Michelle Obama Leads on Global Women’s Education


The U.S. first lady, known as one of today’s icon of women empowerment, takes on an initiative to further the campaign on women’s education by visiting Spain and Africa this week.

Michelle Obama urges young women to join her global girls’ education program in order to gradually eliminate illiteracy, abuse, and terrorism.

“Girls should be valued for their minds and not their bodies…”

Mrs. Obama said during her visit in Mardid, appealing to hundreds of girls and young women to start valuing and involving themselves in education initiatives, not only to benefit themselves but also as a way of humanitarian response.

The first lady sees education among women as a tool for change.

It can be recalled that Mrs. Obama has an initiative in Liberia promoting girls’ education called, “Let Girls Learn.” The first lady is now bringing it to nations such as Spain and Africa.

She kicked off her three-nation tour in Spain Wednesday.

This project was launched last year to address the road blocks for more than 62 million out of school girls around the world to get quality education.

Mrs. Obama stated that, the lack of resources is inconclusive of the inability to provide education to these countries.

In order to address the said global crisis, Mrs. Obama said it is important that we acknowledge and realize that there are many other root causes and among them is the cultural and social regard on women.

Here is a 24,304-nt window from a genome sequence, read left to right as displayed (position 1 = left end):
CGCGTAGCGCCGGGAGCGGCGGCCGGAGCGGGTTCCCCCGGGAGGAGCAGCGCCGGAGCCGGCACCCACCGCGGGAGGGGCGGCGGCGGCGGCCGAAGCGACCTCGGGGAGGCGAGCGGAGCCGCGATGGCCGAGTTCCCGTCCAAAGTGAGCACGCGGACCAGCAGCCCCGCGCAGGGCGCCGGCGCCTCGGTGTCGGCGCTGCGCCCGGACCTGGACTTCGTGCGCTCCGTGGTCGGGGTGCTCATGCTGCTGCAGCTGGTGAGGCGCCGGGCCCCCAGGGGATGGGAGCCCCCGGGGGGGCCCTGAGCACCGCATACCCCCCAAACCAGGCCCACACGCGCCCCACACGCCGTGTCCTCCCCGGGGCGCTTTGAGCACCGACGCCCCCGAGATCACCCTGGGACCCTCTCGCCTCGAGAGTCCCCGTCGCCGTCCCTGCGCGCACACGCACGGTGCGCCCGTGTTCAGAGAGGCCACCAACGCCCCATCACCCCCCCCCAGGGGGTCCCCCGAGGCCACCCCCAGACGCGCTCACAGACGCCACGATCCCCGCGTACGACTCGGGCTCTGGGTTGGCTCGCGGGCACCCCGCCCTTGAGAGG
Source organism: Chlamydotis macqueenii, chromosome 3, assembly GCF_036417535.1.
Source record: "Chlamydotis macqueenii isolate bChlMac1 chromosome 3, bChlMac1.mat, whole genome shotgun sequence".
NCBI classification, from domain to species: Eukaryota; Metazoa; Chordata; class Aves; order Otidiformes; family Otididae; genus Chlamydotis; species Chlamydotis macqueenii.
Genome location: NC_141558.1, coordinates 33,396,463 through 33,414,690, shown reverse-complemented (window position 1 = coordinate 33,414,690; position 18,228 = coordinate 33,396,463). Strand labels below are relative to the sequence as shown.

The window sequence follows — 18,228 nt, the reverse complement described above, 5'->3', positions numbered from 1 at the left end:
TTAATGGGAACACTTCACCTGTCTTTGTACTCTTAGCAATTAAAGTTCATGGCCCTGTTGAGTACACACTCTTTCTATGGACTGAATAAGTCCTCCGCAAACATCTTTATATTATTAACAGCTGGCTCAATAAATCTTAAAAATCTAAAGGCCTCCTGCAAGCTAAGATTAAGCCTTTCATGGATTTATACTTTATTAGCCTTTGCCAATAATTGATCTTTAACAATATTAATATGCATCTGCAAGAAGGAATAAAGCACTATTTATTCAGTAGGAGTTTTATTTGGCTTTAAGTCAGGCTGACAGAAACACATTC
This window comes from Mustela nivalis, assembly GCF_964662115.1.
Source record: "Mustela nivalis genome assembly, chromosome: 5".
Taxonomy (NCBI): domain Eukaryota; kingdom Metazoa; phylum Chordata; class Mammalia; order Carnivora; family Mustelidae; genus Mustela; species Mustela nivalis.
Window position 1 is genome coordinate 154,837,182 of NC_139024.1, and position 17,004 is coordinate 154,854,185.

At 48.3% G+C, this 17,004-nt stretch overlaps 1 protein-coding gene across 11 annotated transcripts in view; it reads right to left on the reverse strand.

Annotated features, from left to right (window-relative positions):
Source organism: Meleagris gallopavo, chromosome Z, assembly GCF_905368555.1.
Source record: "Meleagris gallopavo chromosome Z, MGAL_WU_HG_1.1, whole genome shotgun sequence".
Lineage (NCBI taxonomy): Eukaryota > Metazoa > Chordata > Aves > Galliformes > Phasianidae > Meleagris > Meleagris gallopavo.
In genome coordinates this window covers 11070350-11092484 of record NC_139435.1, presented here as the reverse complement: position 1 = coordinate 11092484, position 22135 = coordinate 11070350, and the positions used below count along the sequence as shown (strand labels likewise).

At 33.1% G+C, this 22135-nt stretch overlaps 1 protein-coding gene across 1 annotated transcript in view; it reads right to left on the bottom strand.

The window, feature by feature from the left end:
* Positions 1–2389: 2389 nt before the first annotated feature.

Moreover, it is not just about countries building enough schools and having enough money to pay for school fees and other requirements; it’s about whether families and communities think girls and women deserve an education.

After all, women’s emancipation and right to education is still not realized in many societies.

The issue of girls having lack or no access to education has been an issue that has gotten personal to the first lady.

Her travels around the world as First Lady of the United States prompted her to set an eye in addressing these concerns. She have met girls that are so smart and hardworking, yearning for education.

She have met girls who travel long and dangerously each day just to get to school and also those who study in small, concrete classrooms.

She said that these girls have ambition and are determined enough to rise albeit the circumstance and challenges presented to them, and she can see herself and relate among them.

The U.S. first lady told the people in Madrid that they are so fortunate enough to live in a country full of opportunities.

Mrs. Obama posed a challenge to the people to use their abilities and potentials to the fullest to help challenge the cultural issue of male chauvinism while empowering women.

She knew that through the collaborative efforts of nations, governments and other sectors, all girls can go to school and that culture can be changed.

Rob Clark

SchoolCampus.org admin staff managing editor

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